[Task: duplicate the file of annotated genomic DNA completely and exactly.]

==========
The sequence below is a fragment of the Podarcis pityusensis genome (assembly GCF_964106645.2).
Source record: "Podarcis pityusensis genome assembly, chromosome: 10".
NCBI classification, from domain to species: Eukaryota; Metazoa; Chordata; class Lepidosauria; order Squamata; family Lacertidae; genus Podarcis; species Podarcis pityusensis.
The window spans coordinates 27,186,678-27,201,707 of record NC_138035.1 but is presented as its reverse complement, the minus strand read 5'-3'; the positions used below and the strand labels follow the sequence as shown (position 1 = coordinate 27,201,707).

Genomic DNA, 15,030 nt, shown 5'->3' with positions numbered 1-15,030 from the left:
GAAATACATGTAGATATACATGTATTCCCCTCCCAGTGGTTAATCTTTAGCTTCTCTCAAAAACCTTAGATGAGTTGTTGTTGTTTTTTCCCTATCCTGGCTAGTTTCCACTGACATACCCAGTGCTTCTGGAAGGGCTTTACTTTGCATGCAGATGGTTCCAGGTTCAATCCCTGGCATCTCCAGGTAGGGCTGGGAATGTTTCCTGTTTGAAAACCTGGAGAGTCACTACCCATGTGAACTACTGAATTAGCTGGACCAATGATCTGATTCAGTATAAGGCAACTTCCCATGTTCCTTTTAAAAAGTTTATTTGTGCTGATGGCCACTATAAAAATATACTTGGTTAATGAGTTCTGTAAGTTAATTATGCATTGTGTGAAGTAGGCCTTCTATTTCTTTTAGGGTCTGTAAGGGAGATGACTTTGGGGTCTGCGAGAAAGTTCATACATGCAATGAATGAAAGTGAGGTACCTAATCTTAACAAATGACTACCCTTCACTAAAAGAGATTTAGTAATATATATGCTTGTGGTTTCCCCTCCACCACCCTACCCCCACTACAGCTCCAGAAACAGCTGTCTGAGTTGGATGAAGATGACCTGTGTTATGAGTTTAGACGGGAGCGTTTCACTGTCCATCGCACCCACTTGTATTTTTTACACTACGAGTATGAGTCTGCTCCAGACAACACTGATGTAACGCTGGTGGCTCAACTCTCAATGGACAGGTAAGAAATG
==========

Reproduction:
The sequence below is a fragment of the Podarcis pityusensis genome (assembly GCF_964106645.2).
Source record: "Podarcis pityusensis genome assembly, chromosome: 10".
NCBI classification, from domain to species: Eukaryota; Metazoa; Chordata; class Lepidosauria; order Squamata; family Lacertidae; genus Podarcis; species Podarcis pityusensis.
The window spans coordinates 27,186,678-27,201,707 of record NC_138035.1 but is presented as its reverse complement, the minus strand read 5'-3'; the positions used below and the strand labels follow the sequence as shown (position 1 = coordinate 27,201,707).

Genomic DNA, 15,030 nt, shown 5'->3' with positions numbered 1-15,030 from the left:
GAAATACATGTAGATATACATGTATTCCCCTCCCAGTGGTTAATCTTTAGCTTCTCTCAAAAACCTTAGATGAGTTGTTGTTGTTTTTTCCCTATCCTGGCTAGTTTCCACTGACATACCCAGTGCTTCTGGAAGGGCTTTACTTTGCATGCAGATGGTTCCAGGTTCAATCCCTGGCATCTCCAGGTAGGGCTGGGAATGTTTCCTGTTTGAAAACCTGGAGAGTCACTACCCATGTGAACTACTGAATTAGCTGGACCAATGATCTGATTCAGTATAAGGCAACTTCCCATGTTCCTTTTAAAAAGTTTATTTGTGCTGATGGCCACTATAAAAATATACTTGGTTAATGAGTTCTGTAAGTTAATTATGCATTGTGTGAAGTAGGCCTTCTATTTCTTTTAGGGTCTGTAAGGGAGATGACTTTGGGGTCTGCGAGAAAGTTCATACATGCAATGAATGAAAGTGAGGTACCTAATCTTAACAAATGACTACCCTTCACTAAAAGAGATTTAGTAATATATATGCTTGTGGTTTCCCCTCCACCACCCTACCCCCACTACAGCTCCAGAAACAGCTGTCTGAGTTGGATGAAGATGACCTGTGTTATGAGTTTAGACGGGAGCGTTTCACTGTCCATCGCACCCACTTGTATTTTTTACACTACGAGTATGAGTCTGCTCCAGACAACACTGATGTAACGCTGGTGGCTCAACTCTCAATGGACAGGTAAGAAATG